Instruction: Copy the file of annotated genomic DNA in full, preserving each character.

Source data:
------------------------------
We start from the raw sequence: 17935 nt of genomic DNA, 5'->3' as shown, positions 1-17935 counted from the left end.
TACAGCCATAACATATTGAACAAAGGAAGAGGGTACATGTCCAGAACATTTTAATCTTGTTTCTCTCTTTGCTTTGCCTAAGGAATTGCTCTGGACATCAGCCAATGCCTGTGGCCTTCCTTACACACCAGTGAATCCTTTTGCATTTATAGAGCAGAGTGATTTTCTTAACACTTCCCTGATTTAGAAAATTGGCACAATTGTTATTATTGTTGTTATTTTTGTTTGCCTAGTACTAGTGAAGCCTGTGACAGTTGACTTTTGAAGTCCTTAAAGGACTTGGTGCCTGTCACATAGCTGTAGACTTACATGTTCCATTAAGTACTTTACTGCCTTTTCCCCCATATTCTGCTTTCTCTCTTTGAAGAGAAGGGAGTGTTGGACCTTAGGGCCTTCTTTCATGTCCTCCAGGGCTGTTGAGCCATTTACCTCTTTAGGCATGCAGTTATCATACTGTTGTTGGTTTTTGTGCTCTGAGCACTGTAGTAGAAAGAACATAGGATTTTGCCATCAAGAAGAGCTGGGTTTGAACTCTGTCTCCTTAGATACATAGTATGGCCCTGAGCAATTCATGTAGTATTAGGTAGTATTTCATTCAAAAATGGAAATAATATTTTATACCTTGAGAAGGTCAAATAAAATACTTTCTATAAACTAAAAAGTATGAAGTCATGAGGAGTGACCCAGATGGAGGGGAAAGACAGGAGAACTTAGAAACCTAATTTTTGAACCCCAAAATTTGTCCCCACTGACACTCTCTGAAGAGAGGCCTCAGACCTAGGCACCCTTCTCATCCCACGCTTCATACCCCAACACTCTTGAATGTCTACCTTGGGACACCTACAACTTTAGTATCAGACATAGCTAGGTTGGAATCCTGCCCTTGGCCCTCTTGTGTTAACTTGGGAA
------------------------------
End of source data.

We start from the raw sequence: 17935 nt of genomic DNA, 5'->3' as shown, positions 1-17935 counted from the left end.
TACAGCCATAACATATTGAACAAAGGAAGAGGGTACATGTCCAGAACATTTTAATCTTGTTTCTCTCTTTGCTTTGCCTAAGGAATTGCTCTGGACATCAGCCAATGCCTGTGGCCTTCCTTACACACCAGTGAATCCTTTTGCATTTATAGAGCAGAGTGATTTTCTTAACACTTCCCTGATTTAGAAAATTGGCACAATTGTTATTATTGTTGTTATTTTTGTTTGCCTAGTACTAGTGAAGCCTGTGACAGTTGACTTTTGAAGTCCTTAAAGGACTTGGTGCCTGTCACATAGCTGTAGACTTACATGTTCCATTAAGTACTTTACTGCCTTTTCCCCCATATTCTGCTTTCTCTCTTTGAAGAGAAGGGAGTGTTGGACCTTAGGGCCTTCTTTCATGTCCTCCAGGGCTGTTGAGCCATTTACCTCTTTAGGCATGCAGTTATCATACTGTTGTTGGTTTTTGTGCTCTGAGCACTGTAGTAGAAAGAACATAGGATTTTGCCATCAAGAAGAGCTGGGTTTGAACTCTGTCTCCTTAGATACATAGTATGGCCCTGAGCAATTCATGTAGTATTAGGTAGTATTTCATTCAAAAATGGAAATAATATTTTATACCTTGAGAAGGTCAAATAAAATACTTTCTATAAACTAAAAAGTATGAAGTCATGAGGAGTGACCCAGATGGAGGGGAAAGACAGGAGAACTTAGAAACCTAATTTTTGAACCCCAAAATTTGTCCCCACTGACACTCTCTGAAGAGAGGCCTCAGACCTAGGCACCCTTCTCATCCCACGCTTCATACCCCAACACTCTTGAATGTCTACCTTGGGACACCTACAACTTTAGTATCAGACATAGCTAGGTTGGAATCCTGCCCTTGGCCCTCTTGTGTTAACTTGGGAA